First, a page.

A Bivouac (bivy, bivvy) sack is one of the simplest types of complete shelter. They are generally nothing more than a weatherproof bag big enough to hold you, your sleeping bag, and perhaps some of your stuff. While they do not offer the comforts or space of a full tent they are usually lighter, more compact, and offer almost zero setup time. Typically, they will be constructed out of a waterproof/breathable fabric, such as Gore-Tex, to help negate condensation. Most will have a fully waterproof 'tub' bottom, to keep any ground water out.
Bivy sack types
Bivy sacks come in two main styles, unsupported, and supported.
- Unsupported bivvies are an extremely simple design, just a big sack that your sleeping bag fits into. Generally, an unsupported sack doesn't have any material over your face, and is designed exactly like a mummy bag, with a hood, and is thus leaves you more vulnerable to the elements. Some designs have bug netting that can fully zip over your face.
- Supported bivvies are designed a bit like an extremely small tents, with one or sometimes two poles, to keep the sack off your face when closed up, and sometimes with a pole at your feet to give you some additional room to move. Supported sacks generally have to be staked out, negating some of their simplicity.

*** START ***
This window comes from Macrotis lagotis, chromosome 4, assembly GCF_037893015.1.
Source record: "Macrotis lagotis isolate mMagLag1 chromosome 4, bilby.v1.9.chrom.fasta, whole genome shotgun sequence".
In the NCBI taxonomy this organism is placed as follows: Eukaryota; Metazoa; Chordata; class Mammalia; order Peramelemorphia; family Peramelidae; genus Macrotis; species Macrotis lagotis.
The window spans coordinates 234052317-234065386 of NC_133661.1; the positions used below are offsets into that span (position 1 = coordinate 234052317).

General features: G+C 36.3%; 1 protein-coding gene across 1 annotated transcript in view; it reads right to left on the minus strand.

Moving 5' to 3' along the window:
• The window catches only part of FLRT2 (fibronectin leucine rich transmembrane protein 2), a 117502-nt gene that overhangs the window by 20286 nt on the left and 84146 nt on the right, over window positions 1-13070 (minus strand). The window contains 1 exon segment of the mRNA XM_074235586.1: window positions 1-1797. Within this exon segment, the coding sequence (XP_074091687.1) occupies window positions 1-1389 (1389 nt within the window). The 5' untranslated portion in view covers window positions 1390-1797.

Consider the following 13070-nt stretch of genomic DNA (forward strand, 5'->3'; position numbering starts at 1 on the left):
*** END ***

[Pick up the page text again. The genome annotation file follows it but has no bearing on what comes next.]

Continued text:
A bivy sack is commonly partnered with a tarp pitched over the head of the sack, allowing you to be partially sheltered while getting in and out, cooking, or doing other stuff. It can also provide a nice spot out of the rain to pile your gear that would otherwise be unsheltered.
As with anything designed to provide protection from precipitation, it is sometimes a good idea to use a seam-sealer product on all the seams, to make them waterproof. Some higher-end sacks might come with this already done, or be constructed in such a way as to not require seam sealing.